Neaderthal genes appear to be associated with certain modern diseases

Today, most of us carry modest amounts of the Neaderthal genome. This is because modern humans interbred with Neaderthals between 50,000 and 28,000 years (after which the Neaderthal subline became extinct). In genetic terms, this is an example of admixture. Now we’re finding out that this modest amount of Neadertal genome has a substantial role in our health (and disease risk) today.

 On average, Europeans and Asians have inherited ~1.5% of their genomes from Neanderthals. On the other hand, Oceanians (Island Melanesians) carry an additional 2% to 3% of DNA inherited from another extinct group, the Denisovans. Most Africans lack this archaic DNA because the interbreeding happened after migration from Africa. The attached article and editorial describe a method for scanning electronic health records of 28,000 Americans to show that some Neanderthal gene variants today can raise one’s risk of depression, addiction to alcohol, precancerous skin lesions, blood clots, and urinary tract disorders.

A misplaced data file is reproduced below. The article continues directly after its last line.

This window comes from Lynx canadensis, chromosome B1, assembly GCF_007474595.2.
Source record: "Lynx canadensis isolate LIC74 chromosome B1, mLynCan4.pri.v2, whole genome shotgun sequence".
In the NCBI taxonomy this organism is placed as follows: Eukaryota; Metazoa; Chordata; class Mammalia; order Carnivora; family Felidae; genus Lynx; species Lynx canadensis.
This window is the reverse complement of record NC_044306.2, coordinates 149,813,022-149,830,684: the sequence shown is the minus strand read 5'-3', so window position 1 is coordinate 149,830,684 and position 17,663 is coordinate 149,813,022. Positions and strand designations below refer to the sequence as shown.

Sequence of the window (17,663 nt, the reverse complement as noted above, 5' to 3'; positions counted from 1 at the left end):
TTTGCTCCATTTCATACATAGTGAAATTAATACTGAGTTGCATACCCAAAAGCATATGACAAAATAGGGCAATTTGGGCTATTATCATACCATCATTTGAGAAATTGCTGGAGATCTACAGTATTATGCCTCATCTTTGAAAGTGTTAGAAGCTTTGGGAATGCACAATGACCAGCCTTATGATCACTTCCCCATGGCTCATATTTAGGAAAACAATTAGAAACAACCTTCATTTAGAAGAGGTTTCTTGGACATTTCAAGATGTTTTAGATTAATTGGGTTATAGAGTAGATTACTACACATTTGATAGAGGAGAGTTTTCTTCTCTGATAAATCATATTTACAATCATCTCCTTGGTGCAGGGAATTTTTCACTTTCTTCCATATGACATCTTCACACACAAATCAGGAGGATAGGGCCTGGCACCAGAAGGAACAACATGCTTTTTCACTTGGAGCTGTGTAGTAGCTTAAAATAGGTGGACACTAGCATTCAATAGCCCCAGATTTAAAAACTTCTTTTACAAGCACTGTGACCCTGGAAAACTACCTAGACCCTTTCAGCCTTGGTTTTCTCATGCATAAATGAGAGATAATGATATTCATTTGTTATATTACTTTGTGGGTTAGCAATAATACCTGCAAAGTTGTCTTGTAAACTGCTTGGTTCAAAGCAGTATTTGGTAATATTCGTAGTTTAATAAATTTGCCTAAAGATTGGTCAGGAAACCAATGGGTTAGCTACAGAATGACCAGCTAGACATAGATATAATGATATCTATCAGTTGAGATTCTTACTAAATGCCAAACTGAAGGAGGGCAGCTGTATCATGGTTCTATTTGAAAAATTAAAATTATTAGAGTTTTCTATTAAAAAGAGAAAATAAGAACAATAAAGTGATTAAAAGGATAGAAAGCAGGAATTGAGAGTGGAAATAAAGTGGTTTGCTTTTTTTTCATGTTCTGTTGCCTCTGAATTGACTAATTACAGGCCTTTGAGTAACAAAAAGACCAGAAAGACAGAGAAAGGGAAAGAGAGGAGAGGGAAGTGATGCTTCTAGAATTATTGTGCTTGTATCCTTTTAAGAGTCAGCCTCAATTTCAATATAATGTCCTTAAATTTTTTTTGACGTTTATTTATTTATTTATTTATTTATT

There is also an upside: as I shared with you a few weeks back, two studies published in the Jan Am J Hum Genet identified three archaic genes that boost the innate immune response, which helps us defend against fungi and parasites––as well as bacteria. All three genes have been strongly selected for in Europeans and Asians. These three genes work together in subtle ways to regulate the expression of TOLL-Like receptors on the surface of white blood cells, presumably boosting the innate response.

 Science 12 Feb 2o16; 351: 737–741  and  648–649


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